• Pointer to a const-int-array, nested in a struct
  • Using ptr to this struct (type) in various places
  • ptr-deref causes address-error, because value was changed from i.e. 0x00AE to 0x80AE -> highest bit was toggled.


Declarations etc:

typedef struct {
    const uint8_t *rawDataPtr;  
    uint16_t width;      ///<in Bits!    
    uint16_t height;     ///<in Bytes!       
    } image_t;

const uint8_t image_data_timer_53x56[53] = {
    0x00, 0x00, 0x02, 0xff, 0x00, 0x00, 0x00, 
    0x00, 0x00, 0x1f, 0xff, 0xf0, 0x00, 0x00, 
    0x00, 0x00, 0xff, 0xff, 0xfc, 0x00, 0x00, 
    0x00, 0x03, 0xff, 0xff, 0xff, 0x00, 0x00, 
    0x00, 0x0f, 0xff, 0xff, 0xff, 0xc0, 0x00, 
    0x00, 0x1f, 0xff, 0xff, 0xff, 0xe0, 0x00, 
    0x00, 0x7f, 0xff, 0xff, 0xff, 0xf0, 0x00, 
    0x00, 0x7f, 0xff, 0xff}

image_t image_timer3 = {image_data_timer_53x56, 53, 1};  

Edit: These definitions (above) are outside of any function-body.

void LCD_draw_image(uint16_t x, uint16_t y, image_t *img, uint16_t fg_color, uint16_t bg_color);

"image_timer_3" is global and extern.

Call of function "LCD_draw_image":

LCD_draw_image(X_WIDTH_FRAME, Y_POS_ICON, &image_timer3, COL_BLACK, COL_WHITE);

...using "img" in the subroutine in various ways. Doesn't actually matter how, because the pointer is already corrupted. See debugger output: (Edit: Breakpoint BEFORE calling the subroutine mentioned => deref inside of it is not crucial to this question) Debugger output - pointer-value gets highest bit toggled

Now, I tried size-changing of the initial int-array and it does have an effect since it did work for a while. But now the error reoccurred and I assume it is a setting of the compiler but I cannot figure out what! Each time I use the pointer I get ADDRESS ERROR (traps code 2), of course, since it does not exist.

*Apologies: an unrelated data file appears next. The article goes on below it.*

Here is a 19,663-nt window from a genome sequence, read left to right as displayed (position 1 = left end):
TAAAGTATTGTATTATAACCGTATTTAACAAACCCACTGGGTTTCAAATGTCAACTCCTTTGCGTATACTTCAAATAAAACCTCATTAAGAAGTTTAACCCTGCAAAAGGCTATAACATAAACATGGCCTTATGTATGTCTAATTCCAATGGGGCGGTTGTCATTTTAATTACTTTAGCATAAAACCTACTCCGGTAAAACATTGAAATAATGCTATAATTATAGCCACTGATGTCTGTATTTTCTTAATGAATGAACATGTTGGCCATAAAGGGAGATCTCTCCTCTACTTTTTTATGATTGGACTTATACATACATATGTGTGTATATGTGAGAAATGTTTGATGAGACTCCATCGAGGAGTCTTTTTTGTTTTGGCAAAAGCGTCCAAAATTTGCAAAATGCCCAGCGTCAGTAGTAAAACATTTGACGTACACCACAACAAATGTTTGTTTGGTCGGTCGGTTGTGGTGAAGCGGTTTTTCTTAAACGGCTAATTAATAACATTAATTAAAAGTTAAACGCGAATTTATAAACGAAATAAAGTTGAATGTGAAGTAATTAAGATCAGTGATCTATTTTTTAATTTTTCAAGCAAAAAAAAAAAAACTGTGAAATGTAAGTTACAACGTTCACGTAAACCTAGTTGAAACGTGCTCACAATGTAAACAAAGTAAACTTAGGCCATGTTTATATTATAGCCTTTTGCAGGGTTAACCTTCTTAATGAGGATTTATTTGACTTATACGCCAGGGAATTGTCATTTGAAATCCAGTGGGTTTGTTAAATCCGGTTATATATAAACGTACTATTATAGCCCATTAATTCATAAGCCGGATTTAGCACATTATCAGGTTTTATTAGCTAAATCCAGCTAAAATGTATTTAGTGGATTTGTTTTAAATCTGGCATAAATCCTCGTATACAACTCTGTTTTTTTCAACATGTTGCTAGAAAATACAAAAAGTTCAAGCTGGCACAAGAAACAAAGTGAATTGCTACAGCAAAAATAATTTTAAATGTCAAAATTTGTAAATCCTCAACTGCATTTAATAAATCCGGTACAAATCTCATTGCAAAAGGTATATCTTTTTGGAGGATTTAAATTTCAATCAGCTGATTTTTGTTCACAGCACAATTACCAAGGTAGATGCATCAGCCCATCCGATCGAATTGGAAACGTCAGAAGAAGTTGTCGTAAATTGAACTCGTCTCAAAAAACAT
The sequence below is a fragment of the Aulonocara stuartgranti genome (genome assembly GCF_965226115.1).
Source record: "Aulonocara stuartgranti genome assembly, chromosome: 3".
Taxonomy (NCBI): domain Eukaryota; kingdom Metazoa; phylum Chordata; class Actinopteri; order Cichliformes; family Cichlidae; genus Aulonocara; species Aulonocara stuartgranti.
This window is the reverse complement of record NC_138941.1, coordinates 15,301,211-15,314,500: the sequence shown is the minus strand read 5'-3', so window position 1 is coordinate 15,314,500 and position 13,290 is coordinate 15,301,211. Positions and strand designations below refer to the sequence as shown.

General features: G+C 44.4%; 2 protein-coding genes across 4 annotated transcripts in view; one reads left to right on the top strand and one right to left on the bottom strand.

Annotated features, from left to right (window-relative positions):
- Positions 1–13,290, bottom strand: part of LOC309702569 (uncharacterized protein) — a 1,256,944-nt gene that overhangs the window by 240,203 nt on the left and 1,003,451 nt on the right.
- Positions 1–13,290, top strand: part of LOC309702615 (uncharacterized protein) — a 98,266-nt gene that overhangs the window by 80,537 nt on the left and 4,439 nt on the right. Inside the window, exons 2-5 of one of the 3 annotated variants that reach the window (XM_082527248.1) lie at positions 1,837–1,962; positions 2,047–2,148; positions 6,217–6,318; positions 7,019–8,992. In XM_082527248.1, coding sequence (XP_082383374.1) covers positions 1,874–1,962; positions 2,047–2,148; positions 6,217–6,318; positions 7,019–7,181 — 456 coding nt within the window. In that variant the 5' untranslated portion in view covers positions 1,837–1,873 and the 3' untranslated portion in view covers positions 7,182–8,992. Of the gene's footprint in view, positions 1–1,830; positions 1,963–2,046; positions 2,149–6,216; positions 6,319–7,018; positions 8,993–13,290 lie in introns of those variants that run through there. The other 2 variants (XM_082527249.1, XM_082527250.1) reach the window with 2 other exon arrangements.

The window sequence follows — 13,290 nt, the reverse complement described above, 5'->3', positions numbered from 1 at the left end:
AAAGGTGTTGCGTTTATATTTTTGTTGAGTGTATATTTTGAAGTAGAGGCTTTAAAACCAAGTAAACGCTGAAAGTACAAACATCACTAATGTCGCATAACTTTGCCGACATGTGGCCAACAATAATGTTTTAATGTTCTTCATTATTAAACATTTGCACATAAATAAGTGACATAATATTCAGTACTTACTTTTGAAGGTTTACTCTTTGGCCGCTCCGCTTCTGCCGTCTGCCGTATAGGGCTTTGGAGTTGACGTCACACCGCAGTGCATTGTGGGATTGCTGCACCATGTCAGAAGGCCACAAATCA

dsPIC33EP64GS804, Mplab 5.4, XC16, ICD3

  • \$\begingroup\$ image_timer3_rawDataPtr's value is out of the boundary of the datatype unsigned char it seems. Is it ok? \$\endgroup\$ – CNA Mar 15 at 9:04
  • \$\begingroup\$ Hm... don't quite see it. "rawDataPtr" ist a pointer to uint8, the dsPIC33 is a 16-bit system. That's fine, isn't it? Or did I get this wrong? \$\endgroup\$ – Raphael B. Mar 15 at 9:31
  • \$\begingroup\$ When troubleshooting compiler bugs, I would look at the assembly code the compiler is generating. \$\endgroup\$ – user253751 Mar 15 at 9:55
  • 2
    \$\begingroup\$ @CNA what you're writing doesn't make sense. The OP has declared rawDataPtr as a pointer to a uint8_t, not as a uint8_t. It'll be allocated with whatever amount of space is required to hold a pointer. The fact that it points to a uint8_t is irrelevant. \$\endgroup\$ – brhans Mar 15 at 11:31
  • 1
    \$\begingroup\$ @RaphaelB. I suspect that your problem has something to do with the way the PIC differentiates between pointers to RAM and pointers to Flash - as far as I remember the MSbit being set indicates that the address is in Flash (as you would expect for a pointer to a const). How are you dereferencing the pointer in your LCD_draw_image function? are you using an intermediate variable of a different type somewhere? \$\endgroup\$ – brhans Mar 15 at 11:39

Ok, I'll answer myself, but credits to @BRHANS, who gave the correct hint!

  • Default setting of XC16 memory model: "CONST IN CODE" = variables declared as CONST will be placed in flash rom. In this case it is this variable:
  const uint8_t image_data_timer_53x56[53]
  • The PSV-feature of the dsPIC allows using those const-rom-variables like any other variable in RAM. For more info on PSV see section "Memory Organization" in the DS.
  • BUT...common "RAM"-variables will be found in the lower half of data memory space while the upper half is reserved for PSV-variables (mapped).
  • So, when using a POINTER to such a variable it makes a big difference. The compiler needs to know, that the variable is PSV-managed to handle it correctly.
  • This is done by the "psv" type qualifier:
  const uint8_t *rawDataPtr
 needs to be:
  __psv__ const uint8_t *rawDataPtr
  • Here we go.. it works!

2 more comments:

  1. If you know it (and now you and I do) you can see it in the debugger watch already: There is a "P" on the symbol and a "(PSV)" in the type-label.
  2. The distinction between upper and lower half of the memory space is made by bit 15 of the EA-word, which is exactly why I saw that paricular bit as "toggled" (see headline). EA<15> = 1 means PSV. So the shown address was not necessarily wrong, but the compiler didn't handle it correctly.

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